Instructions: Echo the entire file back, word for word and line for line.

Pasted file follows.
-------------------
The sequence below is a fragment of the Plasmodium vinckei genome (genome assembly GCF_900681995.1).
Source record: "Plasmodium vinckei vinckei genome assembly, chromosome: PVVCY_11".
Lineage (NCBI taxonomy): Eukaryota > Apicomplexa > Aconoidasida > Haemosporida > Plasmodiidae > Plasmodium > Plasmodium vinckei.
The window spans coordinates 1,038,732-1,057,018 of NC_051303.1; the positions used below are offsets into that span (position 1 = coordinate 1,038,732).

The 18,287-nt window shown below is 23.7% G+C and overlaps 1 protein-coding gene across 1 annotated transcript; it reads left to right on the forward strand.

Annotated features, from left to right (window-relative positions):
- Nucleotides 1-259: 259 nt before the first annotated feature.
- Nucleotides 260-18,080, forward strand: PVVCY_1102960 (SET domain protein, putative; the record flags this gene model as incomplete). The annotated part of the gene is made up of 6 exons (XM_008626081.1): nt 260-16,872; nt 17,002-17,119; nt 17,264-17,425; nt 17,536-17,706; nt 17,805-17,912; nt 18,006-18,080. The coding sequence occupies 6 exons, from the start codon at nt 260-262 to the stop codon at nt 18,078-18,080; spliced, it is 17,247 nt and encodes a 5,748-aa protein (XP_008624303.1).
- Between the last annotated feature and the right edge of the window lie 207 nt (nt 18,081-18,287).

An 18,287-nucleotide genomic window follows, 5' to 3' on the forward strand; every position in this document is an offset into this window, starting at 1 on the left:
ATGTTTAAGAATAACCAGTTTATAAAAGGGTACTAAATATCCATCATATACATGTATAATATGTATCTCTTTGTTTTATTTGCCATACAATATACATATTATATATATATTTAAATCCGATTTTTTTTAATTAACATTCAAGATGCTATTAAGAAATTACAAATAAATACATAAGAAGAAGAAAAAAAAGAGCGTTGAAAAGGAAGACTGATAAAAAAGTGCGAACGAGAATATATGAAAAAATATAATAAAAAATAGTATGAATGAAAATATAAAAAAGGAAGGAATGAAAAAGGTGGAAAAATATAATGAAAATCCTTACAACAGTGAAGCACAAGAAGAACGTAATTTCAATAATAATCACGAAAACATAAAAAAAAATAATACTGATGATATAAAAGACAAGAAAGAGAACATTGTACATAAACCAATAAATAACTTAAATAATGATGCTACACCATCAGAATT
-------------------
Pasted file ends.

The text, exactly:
The sequence below is a fragment of the Plasmodium vinckei genome (genome assembly GCF_900681995.1).
Source record: "Plasmodium vinckei vinckei genome assembly, chromosome: PVVCY_11".
Lineage (NCBI taxonomy): Eukaryota > Apicomplexa > Aconoidasida > Haemosporida > Plasmodiidae > Plasmodium > Plasmodium vinckei.
The window spans coordinates 1,038,732-1,057,018 of NC_051303.1; the positions used below are offsets into that span (position 1 = coordinate 1,038,732).

The 18,287-nt window shown below is 23.7% G+C and overlaps 1 protein-coding gene across 1 annotated transcript; it reads left to right on the forward strand.

Annotated features, from left to right (window-relative positions):
- Nucleotides 1-259: 259 nt before the first annotated feature.
- Nucleotides 260-18,080, forward strand: PVVCY_1102960 (SET domain protein, putative; the record flags this gene model as incomplete). The annotated part of the gene is made up of 6 exons (XM_008626081.1): nt 260-16,872; nt 17,002-17,119; nt 17,264-17,425; nt 17,536-17,706; nt 17,805-17,912; nt 18,006-18,080. The coding sequence occupies 6 exons, from the start codon at nt 260-262 to the stop codon at nt 18,078-18,080; spliced, it is 17,247 nt and encodes a 5,748-aa protein (XP_008624303.1).
- Between the last annotated feature and the right edge of the window lie 207 nt (nt 18,081-18,287).

An 18,287-nucleotide genomic window follows, 5' to 3' on the forward strand; every position in this document is an offset into this window, starting at 1 on the left:
ATGTTTAAGAATAACCAGTTTATAAAAGGGTACTAAATATCCATCATATACATGTATAATATGTATCTCTTTGTTTTATTTGCCATACAATATACATATTATATATATATTTAAATCCGATTTTTTTTAATTAACATTCAAGATGCTATTAAGAAATTACAAATAAATACATAAGAAGAAGAAAAAAAAGAGCGTTGAAAAGGAAGACTGATAAAAAAGTGCGAACGAGAATATATGAAAAAATATAATAAAAAATAGTATGAATGAAAATATAAAAAAGGAAGGAATGAAAAAGGTGGAAAAATATAATGAAAATCCTTACAACAGTGAAGCACAAGAAGAACGTAATTTCAATAATAATCACGAAAACATAAAAAAAAATAATACTGATGATATAAAAGACAAGAAAGAGAACATTGTACATAAACCAATAAATAACTTAAATAATGATGCTACACCATCAGAATT